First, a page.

Another important factor in determining mesothelioma life expectancy is the cell type. For mesothelioma, there are three main categories of cell type: epithelioid, sarcomatoid, and biphasic. Most cases of mesothelioma are diagnosed as epithelioid. This cell type has a longer life expectancy than the other two. Epithelial cells cling to each other strongly. Because they branch out more slowly, this type of cancer metastasizes more slowly, giving the patient a longer life expectancy.

In sarcomatoid mesothelioma, the cancer is mostly comprised of sarcomatoid cells. Sarcomatoid cells are more loosely attached to each other, making it easier for them to spread to other areas of the body. This kind of mesothelioma metastasizes more rapidly and has a lower life expectancy.

Biphasic mesothelioma contains a mixture of epithelioid and sarcomatoid cells. A biphasic diagnosis comes with a life expectancy somewhere between the two. The more sarcomatoid cells there are in the tumor, the lower the life expectancy.

Lifestyle Factors

Using mesothelioma type, stage, and cell type only provide limited information about how long a patient will live after a diagnosis. There are also many individual factors that impact survival time. Some are things the patient can control, like smoking. Others are beyond the patient’s control, including their age. Younger patients and non-smokers have a better life expectancy than those who are older or who smoke.

A measure called performance status can be used to sum up the protective and negative effects of individual lifestyle factors. Performance status describes the overall health, fitness, and abilities of a patient. It is rated with a grade from zero to five. A performance status of zero means a patient is fully active and not restricted by symptoms of cancer. The lower the performance status grade at the time of diagnosis, the longer the life expectancy.

There are several lifestyle factors that affect a person’s performance status. The grade will be lower for patients who don’t smoke, eat well, exercise regularly, and are at a healthy weight.

Maximizing Mesothelioma Life Expectancy

One important thing a person with mesothelioma can do to maximize life expectancy is seek medical treatment from a qualified mesothelioma specialist. These highly-trained physicians have extensive exposure to this rare disease. They also have access to the latest and most successful treatment options.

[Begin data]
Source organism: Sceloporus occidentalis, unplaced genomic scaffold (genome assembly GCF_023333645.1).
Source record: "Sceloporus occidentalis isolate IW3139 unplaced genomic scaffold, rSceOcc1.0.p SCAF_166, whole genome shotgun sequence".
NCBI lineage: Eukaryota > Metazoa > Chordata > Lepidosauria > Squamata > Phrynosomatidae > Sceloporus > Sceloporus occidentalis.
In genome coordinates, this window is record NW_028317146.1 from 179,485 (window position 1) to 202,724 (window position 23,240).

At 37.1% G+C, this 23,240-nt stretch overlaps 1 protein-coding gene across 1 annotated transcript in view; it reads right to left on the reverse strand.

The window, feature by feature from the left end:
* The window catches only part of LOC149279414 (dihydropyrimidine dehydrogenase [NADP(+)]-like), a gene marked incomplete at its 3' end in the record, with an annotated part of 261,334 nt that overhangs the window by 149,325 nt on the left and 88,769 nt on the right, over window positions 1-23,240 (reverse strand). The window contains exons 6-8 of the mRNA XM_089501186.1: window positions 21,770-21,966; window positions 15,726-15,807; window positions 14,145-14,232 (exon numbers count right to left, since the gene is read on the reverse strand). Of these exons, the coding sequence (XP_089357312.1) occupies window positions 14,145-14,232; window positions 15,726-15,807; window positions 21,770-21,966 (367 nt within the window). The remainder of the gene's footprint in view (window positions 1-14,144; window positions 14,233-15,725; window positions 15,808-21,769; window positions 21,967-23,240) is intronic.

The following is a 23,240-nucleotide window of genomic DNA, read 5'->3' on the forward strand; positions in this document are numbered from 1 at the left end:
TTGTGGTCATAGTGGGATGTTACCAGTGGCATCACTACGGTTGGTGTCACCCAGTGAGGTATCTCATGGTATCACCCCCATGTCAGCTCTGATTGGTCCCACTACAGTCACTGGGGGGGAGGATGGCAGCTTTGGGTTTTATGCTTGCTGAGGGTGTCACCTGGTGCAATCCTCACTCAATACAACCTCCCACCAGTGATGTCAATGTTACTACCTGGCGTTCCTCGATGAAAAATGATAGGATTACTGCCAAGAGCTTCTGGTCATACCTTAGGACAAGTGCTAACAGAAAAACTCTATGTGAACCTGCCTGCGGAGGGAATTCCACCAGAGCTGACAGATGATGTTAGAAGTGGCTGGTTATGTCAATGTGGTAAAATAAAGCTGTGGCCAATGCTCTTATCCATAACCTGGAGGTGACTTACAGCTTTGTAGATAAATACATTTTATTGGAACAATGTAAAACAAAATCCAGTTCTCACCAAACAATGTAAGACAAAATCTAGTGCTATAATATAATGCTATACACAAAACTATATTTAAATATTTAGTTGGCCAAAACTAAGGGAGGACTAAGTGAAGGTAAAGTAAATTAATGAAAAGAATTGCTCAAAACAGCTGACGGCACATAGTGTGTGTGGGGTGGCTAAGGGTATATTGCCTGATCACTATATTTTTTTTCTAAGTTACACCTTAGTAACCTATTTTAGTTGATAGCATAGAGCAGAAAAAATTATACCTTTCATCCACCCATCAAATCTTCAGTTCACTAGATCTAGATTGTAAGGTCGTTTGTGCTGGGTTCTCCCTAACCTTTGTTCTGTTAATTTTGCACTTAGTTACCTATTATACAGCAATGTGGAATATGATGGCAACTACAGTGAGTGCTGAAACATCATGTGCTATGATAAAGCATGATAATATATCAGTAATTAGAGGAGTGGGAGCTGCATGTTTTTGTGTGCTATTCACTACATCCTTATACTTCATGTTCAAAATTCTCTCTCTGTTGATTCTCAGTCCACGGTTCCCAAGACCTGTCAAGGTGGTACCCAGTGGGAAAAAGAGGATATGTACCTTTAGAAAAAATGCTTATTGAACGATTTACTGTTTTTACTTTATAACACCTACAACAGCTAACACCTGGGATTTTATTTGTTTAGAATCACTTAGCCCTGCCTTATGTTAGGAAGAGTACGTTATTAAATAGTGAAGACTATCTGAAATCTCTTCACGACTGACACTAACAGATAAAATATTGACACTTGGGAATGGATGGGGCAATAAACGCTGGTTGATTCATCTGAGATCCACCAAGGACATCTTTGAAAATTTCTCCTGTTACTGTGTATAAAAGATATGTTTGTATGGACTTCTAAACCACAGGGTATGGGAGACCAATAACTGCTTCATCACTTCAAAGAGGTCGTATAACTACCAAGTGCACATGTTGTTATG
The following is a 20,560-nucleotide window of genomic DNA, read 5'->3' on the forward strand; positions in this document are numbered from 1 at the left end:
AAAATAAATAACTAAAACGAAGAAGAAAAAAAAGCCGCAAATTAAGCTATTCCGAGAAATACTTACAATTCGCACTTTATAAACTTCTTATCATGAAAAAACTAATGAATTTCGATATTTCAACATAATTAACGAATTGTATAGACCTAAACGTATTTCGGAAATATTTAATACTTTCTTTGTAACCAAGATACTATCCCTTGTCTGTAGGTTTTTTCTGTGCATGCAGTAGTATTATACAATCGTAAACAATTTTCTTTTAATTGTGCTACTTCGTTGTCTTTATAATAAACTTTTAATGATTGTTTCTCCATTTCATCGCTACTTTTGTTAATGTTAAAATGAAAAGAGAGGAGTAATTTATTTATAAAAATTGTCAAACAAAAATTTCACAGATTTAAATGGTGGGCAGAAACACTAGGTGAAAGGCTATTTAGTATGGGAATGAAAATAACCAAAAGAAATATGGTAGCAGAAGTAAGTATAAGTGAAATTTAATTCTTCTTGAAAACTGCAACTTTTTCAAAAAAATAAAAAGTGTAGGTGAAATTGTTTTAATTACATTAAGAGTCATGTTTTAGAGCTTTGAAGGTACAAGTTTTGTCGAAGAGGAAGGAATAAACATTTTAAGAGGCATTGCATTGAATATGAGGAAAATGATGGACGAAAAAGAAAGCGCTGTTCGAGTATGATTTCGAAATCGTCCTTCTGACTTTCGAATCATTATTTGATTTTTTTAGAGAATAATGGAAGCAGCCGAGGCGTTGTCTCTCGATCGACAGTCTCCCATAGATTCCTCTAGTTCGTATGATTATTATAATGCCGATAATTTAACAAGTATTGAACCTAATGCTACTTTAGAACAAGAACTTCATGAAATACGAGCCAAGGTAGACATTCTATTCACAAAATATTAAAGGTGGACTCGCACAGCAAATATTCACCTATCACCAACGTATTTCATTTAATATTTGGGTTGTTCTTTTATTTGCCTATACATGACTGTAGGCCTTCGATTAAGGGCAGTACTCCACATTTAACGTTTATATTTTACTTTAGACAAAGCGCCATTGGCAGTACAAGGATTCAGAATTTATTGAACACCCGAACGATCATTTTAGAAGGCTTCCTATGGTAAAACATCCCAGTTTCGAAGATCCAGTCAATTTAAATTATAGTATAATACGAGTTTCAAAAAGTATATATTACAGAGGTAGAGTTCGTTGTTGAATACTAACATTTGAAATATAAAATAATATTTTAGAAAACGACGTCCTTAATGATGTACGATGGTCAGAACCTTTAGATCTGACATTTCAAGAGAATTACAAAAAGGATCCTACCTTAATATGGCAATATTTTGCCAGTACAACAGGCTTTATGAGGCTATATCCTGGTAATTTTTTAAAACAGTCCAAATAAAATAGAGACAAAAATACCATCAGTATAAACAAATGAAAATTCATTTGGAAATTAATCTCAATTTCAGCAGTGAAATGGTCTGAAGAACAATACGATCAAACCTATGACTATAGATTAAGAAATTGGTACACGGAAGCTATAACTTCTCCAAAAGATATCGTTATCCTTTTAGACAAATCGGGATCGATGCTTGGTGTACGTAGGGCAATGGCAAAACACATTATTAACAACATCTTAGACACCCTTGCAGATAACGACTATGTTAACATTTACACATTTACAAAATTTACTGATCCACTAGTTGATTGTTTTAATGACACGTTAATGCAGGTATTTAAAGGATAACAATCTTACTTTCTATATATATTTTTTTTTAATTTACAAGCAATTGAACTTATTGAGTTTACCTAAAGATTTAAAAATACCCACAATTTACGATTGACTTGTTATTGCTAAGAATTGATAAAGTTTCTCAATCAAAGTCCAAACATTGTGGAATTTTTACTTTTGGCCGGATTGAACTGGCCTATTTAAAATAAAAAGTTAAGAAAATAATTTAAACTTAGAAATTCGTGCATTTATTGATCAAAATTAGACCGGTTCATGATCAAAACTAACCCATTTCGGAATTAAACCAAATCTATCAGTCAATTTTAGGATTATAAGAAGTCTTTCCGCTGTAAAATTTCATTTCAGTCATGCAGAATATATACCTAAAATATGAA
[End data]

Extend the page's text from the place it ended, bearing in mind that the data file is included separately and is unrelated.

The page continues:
There are also lifestyle changes that can positively impact life expectancy. For example, if you are a smoker, it is very important for you to quit as soon as possible.

Survival Rates

Doctors use a statistic called survival rate as another way to estimate life expectancy. Medical researchers and physicians measure a five-year survival rate, which is the percentage of patients that live five years or more after receiving a cancer diagnosis.

A more accurate prognosis can be made by looking at five-year survival rates. These rates take into account large populations of cancer patients. For mesothelioma survival rates, only mesothelioma patients are measured. Although these numbers are useful, a prognosis is still only an estimate.

Survival rates for mesothelioma are generally low compared to many other types of cancers. Generally, patients diagnosed with mesothelioma at age 45 or older have a five-year survival rate of only 20 percent. For younger patients, the survival rate goes up to 37 percent. Survival rates and life expectancy for mesothelioma are also measured by stage.

For stage I mesothelioma, the median survival rate is 21 months. If diagnosed during stage II, the life expectancy drops to 19 months. For patients diagnosed at stage III, a median life expectancy is only 16 months. Finally, stage IV patients have a life expectancy of only one year. These are only median numbers. Individual factors influence how long a patient will survive after a diagnosis.

Treatment and Survival Rate

When looking at bulk statistics and survival rates, there are clear patterns in how treatment impacts patient survival. The more aggressive and varied the treatment, the better the survival rates.